He has a point. A 750 word article for $30K is pretty smart takings. A few days of work for an astute biologist and the possibility of a backfire to this plan since a cleverly worded article that is strongly referenced could effectively hamstring SENS to the sceptical portion of the public. Of course, Aubrey, like a dedicated athlete, has been waiting a long time for this and has presumably prepared for all permutations of attack. There are some vulnerabilities, however, which could be exploited and should be buffered against. This would be a good time to look at such weaknesses and devise appropriate strategies of defence. Who can see any holes in SENS?

#16 DJS

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Posted 30 July 2005 - 01:45 AM

Yes Prometheus, this is also what concerns me. This Pontin character is obviously not a friend of the Immortalist ethos. He wants us dead and buried (literally [lol] ). So what's his strategy here? Is his goal to get some big name biologist to take a superficial swipe at SENS and then hold up the 750 word document as the ultimate proof that SENS is nonsense? I think that is what's worrying me here.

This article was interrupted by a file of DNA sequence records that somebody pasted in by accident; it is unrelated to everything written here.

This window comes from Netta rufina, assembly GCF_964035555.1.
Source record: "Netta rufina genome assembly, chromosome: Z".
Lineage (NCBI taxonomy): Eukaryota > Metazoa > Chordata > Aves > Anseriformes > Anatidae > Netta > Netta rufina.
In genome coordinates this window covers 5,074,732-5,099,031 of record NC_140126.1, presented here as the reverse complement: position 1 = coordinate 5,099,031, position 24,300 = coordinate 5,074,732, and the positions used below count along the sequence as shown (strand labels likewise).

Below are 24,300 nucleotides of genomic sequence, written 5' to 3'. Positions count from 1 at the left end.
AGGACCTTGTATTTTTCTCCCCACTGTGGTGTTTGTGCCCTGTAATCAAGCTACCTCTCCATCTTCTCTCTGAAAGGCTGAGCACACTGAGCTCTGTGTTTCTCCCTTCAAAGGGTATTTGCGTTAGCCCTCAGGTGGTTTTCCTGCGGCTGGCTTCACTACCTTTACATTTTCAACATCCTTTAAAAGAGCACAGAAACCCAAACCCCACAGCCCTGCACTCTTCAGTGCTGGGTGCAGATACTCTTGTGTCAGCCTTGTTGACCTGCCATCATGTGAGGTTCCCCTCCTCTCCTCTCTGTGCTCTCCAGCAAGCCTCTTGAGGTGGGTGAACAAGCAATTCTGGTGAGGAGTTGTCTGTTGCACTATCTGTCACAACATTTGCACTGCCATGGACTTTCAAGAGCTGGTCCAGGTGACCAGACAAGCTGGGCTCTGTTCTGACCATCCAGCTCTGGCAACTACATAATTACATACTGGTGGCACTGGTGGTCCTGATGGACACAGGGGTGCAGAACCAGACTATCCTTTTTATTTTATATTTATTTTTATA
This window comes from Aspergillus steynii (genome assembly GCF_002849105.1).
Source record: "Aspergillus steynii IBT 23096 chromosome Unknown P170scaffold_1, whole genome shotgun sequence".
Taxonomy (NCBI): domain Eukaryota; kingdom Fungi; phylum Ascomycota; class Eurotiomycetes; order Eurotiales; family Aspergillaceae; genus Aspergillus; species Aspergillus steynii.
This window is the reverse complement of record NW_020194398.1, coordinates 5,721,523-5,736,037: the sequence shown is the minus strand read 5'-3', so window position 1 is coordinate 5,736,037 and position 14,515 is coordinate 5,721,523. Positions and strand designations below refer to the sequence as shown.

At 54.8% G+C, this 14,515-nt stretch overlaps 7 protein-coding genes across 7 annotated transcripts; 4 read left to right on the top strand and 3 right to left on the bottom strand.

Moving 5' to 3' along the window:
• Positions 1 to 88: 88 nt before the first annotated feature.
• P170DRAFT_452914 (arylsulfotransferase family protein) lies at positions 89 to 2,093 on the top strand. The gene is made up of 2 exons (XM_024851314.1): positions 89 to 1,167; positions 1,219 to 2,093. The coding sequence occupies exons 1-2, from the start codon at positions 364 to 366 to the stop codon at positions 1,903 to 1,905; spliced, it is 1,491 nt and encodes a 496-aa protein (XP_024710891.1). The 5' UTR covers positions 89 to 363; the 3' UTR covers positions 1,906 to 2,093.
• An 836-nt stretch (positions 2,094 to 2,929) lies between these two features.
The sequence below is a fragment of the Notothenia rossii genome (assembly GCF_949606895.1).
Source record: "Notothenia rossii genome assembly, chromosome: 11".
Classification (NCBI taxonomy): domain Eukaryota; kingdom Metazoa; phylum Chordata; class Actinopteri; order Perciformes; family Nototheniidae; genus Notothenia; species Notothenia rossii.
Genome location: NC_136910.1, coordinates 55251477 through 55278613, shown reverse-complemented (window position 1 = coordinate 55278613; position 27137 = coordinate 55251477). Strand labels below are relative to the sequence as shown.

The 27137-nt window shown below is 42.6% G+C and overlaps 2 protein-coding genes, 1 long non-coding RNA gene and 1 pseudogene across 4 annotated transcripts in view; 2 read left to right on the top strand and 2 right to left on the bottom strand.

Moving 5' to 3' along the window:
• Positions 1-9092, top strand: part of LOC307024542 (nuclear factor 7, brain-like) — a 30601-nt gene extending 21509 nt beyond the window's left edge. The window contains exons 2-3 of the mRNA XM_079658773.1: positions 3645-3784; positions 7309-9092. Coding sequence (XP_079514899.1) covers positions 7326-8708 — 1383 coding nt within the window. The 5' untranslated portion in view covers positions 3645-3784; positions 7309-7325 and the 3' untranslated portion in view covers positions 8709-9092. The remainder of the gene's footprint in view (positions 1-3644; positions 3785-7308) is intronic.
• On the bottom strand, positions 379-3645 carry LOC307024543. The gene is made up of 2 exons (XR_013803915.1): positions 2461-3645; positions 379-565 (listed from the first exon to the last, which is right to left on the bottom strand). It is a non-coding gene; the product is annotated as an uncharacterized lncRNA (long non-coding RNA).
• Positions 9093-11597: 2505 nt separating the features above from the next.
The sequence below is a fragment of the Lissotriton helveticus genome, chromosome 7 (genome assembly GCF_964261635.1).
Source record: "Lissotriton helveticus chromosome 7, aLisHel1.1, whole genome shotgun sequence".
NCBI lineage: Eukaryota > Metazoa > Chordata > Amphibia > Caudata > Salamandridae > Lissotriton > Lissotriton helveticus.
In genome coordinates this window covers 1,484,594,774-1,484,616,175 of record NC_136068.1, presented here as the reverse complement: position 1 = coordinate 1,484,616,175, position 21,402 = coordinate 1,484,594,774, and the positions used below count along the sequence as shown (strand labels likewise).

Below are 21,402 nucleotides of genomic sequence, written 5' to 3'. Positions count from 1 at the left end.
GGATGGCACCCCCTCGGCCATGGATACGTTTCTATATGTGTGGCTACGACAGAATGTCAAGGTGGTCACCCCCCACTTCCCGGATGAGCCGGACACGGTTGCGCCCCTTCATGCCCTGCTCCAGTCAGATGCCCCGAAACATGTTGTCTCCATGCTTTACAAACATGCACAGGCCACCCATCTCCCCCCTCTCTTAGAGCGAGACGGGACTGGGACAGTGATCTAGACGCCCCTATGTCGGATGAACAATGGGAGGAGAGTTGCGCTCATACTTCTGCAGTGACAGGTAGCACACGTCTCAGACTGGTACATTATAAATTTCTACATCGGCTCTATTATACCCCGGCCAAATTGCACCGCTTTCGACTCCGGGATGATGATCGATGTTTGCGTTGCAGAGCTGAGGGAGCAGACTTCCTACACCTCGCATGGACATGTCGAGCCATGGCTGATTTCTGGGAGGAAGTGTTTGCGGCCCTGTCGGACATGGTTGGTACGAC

Edited by DonSpanton, 30 July 2005 - 02:23 PM.


#17 caliban

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Posted 30 July 2005 - 02:06 AM

Caliban - no in fact, I think the opposite is true. If the anti-SENS argument can't be stated in 750 words, it's probably not a particularly slam-dunk argument, and the challenge is to provide a slam-dunk, an argument that SENS is not just wrong but idiotic.


Sorry, I was not clear enough. My point is that people will say (probably not in writing mind you) that the deck is stacked, because 750wds, slam-dunk is 'not scientific'.

Given Popper, I have some sympathy with that argument. (You cannot prove scientifically that faeries don't exist. You can offer a slam dunk pamphlet on why it is 'idiotic' to think that faeries exist; but even with faeries you might actually need a surprising amount of those 750 words.)

We are now in the fortunate position that we can point towards a challenge, (and it is very important that the challenge is sponsored by the apparent opponent) but the 'slam dunk' will meet with criticism.

edit:
As the previous commentators seem to be worried that you could loose, and I am worried that you cannot loose... maybe you are doing everything right.